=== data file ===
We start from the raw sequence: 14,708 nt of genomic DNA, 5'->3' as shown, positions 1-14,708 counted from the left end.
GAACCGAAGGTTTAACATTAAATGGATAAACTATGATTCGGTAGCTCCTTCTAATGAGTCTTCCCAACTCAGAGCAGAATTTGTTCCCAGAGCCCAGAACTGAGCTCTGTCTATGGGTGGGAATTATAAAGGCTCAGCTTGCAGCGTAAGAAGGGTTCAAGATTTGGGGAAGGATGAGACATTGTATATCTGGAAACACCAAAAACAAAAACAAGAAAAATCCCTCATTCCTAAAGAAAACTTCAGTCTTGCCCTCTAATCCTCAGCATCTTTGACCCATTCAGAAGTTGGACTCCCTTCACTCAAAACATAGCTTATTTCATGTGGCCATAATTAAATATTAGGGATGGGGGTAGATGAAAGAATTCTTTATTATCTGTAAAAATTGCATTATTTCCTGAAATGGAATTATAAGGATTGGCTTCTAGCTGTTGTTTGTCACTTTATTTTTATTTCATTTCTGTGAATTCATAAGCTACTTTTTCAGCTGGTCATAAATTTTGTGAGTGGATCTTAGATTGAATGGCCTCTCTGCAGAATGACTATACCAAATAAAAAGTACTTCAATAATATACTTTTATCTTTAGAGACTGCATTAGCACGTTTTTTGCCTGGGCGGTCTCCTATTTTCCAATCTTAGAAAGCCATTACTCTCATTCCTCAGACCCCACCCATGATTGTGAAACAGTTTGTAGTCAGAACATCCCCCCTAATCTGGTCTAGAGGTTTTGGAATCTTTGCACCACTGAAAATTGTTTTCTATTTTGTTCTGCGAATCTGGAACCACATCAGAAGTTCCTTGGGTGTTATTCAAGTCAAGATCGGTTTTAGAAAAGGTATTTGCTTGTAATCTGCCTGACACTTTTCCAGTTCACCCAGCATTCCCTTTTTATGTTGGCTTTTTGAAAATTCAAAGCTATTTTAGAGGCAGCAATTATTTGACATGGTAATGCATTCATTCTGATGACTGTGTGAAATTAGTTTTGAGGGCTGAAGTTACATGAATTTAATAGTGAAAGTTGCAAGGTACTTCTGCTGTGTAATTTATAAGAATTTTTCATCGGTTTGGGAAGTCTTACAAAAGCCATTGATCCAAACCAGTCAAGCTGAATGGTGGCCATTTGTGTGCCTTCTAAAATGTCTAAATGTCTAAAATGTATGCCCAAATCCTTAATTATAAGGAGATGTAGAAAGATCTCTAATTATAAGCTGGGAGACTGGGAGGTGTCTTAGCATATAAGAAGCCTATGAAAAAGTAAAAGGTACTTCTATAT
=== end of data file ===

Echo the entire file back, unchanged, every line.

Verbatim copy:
We start from the raw sequence: 14,708 nt of genomic DNA, 5'->3' as shown, positions 1-14,708 counted from the left end.
GAACCGAAGGTTTAACATTAAATGGATAAACTATGATTCGGTAGCTCCTTCTAATGAGTCTTCCCAACTCAGAGCAGAATTTGTTCCCAGAGCCCAGAACTGAGCTCTGTCTATGGGTGGGAATTATAAAGGCTCAGCTTGCAGCGTAAGAAGGGTTCAAGATTTGGGGAAGGATGAGACATTGTATATCTGGAAACACCAAAAACAAAAACAAGAAAAATCCCTCATTCCTAAAGAAAACTTCAGTCTTGCCCTCTAATCCTCAGCATCTTTGACCCATTCAGAAGTTGGACTCCCTTCACTCAAAACATAGCTTATTTCATGTGGCCATAATTAAATATTAGGGATGGGGGTAGATGAAAGAATTCTTTATTATCTGTAAAAATTGCATTATTTCCTGAAATGGAATTATAAGGATTGGCTTCTAGCTGTTGTTTGTCACTTTATTTTTATTTCATTTCTGTGAATTCATAAGCTACTTTTTCAGCTGGTCATAAATTTTGTGAGTGGATCTTAGATTGAATGGCCTCTCTGCAGAATGACTATACCAAATAAAAAGTACTTCAATAATATACTTTTATCTTTAGAGACTGCATTAGCACGTTTTTTGCCTGGGCGGTCTCCTATTTTCCAATCTTAGAAAGCCATTACTCTCATTCCTCAGACCCCACCCATGATTGTGAAACAGTTTGTAGTCAGAACATCCCCCCTAATCTGGTCTAGAGGTTTTGGAATCTTTGCACCACTGAAAATTGTTTTCTATTTTGTTCTGCGAATCTGGAACCACATCAGAAGTTCCTTGGGTGTTATTCAAGTCAAGATCGGTTTTAGAAAAGGTATTTGCTTGTAATCTGCCTGACACTTTTCCAGTTCACCCAGCATTCCCTTTTTATGTTGGCTTTTTGAAAATTCAAAGCTATTTTAGAGGCAGCAATTATTTGACATGGTAATGCATTCATTCTGATGACTGTGTGAAATTAGTTTTGAGGGCTGAAGTTACATGAATTTAATAGTGAAAGTTGCAAGGTACTTCTGCTGTGTAATTTATAAGAATTTTTCATCGGTTTGGGAAGTCTTACAAAAGCCATTGATCCAAACCAGTCAAGCTGAATGGTGGCCATTTGTGTGCCTTCTAAAATGTCTAAATGTCTAAAATGTATGCCCAAATCCTTAATTATAAGGAGATGTAGAAAGATCTCTAATTATAAGCTGGGAGACTGGGAGGTGTCTTAGCATATAAGAAGCCTATGAAAAAGTAAAAGGTACTTCTATAT